Already scheduled for a late October hearing, Facebook and Twitter’s unusually quick response to an unverified ‘smoking gun’ story on Biden may come under fire from Senate republicans.
As the 2020 election reaches a boiling point, the matter of information and the moderation of it on various social platforms is heating up. Twitter and Facebook CEOs were already called upon alongside Google to appear in a Senate hearing about use of liability protections in matters of content moderation, but the former two companies’ responses to a recent article regarding Joe Biden could become a center topic of that very hearing later this month.
This latest controversy began after Twitter and Facebook’s response to an unverified story shared by the New York Post, as recently reported on by NBC. The New York Post’s supposedly “smoking gun” story contained an unredacted email which alleged that Biden may have been directly involved in the firing of a Ukraine prosecutor who was investigating business in relation to his son, Hunter Biden, an allegation which the Biden campaign has vehemently denied. Both Facebook and Twitter quickly responded, reducing and restricting distribution of the piece for various policies and technical reasons.
— jack (@jack) October 14, 2020
For Twitter’s part, the claim was that because the New York Post contained allegedly hacked materials, including pictures and unredacted emails, the URL was blocked under hacked materials and personal private information policies. This was not said outright, however, prompting CEO Jack Dorsey to admit that the content restriction was not explained well enough, along with clarification of the reasoning for it. Parts of the article which did not contain private information have seemingly been deemed free to share as users commenting on reposted pieces of the article, such on Ohio Representative Jim Jordan’s Twitter and website, have been left intact.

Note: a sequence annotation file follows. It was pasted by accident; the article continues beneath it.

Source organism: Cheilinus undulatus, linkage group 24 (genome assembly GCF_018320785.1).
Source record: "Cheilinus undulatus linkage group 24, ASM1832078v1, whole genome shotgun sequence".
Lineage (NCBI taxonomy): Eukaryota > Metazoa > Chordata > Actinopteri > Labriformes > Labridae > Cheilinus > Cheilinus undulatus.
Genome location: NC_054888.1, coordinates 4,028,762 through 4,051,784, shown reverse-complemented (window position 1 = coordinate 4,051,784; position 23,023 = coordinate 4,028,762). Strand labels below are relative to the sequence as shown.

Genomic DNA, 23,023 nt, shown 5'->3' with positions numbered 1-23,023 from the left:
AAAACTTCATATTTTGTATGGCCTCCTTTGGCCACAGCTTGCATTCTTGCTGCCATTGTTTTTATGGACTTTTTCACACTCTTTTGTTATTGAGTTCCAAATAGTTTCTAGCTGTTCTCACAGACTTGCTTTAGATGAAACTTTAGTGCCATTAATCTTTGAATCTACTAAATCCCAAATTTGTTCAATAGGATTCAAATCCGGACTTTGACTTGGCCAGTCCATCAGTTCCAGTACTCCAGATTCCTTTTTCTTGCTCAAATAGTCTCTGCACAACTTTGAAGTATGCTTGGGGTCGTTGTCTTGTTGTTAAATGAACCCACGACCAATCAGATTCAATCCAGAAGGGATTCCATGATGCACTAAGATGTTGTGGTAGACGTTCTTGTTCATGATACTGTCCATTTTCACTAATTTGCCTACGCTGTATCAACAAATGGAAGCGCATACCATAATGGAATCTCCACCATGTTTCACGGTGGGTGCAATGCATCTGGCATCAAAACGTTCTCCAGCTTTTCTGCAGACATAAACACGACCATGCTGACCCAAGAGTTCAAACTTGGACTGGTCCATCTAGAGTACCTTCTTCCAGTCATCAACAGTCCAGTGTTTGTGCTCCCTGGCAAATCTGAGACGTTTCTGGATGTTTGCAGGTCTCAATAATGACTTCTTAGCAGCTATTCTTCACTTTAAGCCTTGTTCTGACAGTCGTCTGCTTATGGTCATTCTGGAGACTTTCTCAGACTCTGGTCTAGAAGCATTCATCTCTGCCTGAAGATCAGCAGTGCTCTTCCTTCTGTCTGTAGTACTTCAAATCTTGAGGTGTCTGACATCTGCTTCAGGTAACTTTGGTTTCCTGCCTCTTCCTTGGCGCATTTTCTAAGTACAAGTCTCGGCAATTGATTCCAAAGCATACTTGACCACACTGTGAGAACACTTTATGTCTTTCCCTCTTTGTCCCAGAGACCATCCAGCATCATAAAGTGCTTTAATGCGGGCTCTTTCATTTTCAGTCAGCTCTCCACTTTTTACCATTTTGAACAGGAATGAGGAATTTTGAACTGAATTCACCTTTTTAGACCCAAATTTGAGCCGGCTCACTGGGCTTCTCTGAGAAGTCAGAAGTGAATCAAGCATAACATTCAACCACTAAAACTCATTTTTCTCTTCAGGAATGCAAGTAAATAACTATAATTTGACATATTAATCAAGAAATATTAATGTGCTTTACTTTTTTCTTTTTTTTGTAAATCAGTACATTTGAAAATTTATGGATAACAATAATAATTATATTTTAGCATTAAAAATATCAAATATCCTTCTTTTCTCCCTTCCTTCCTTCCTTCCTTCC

On the other side of the fence, Facebook was less hardcore about reducing visibility of the NY Post article. Instead of outright blocking users from posting the piece, Facebook instead reduced its distribution to feeds pending a fact-checking review. The article is still in circulation on Facebook, often without notification that it is being fact-checked, but supposedly Facebook is actively investigating the piece, as pointed out by spokesperson Andy Stone.
This is part of our standard process to reduce the spread of misinformation. We temporarily reduce distribution pending fact-checker review. https://t.co/vf3CBvLmjj
— Andy Stone (@andymstone) October 14, 2020
This comes both after Facebook and Twitter have increased their efforts to police misinformation and hate groups (sometimes less than effectively) and as the two companies find themselves subpoenaed alongside Google to appear before the Senate in a hearing regarding Section 230 of the Communications Decency Act, which has commonly been used as a legal shield against liability and moderation of user content by social platforms.
With the New York Post story and Facebook and Twitter’s handling of it having drawn such attention, it is almost certain to be a topic of discussion as the CEOs of these companies and Google appear before the Senate during the hearing scheduled for October 28.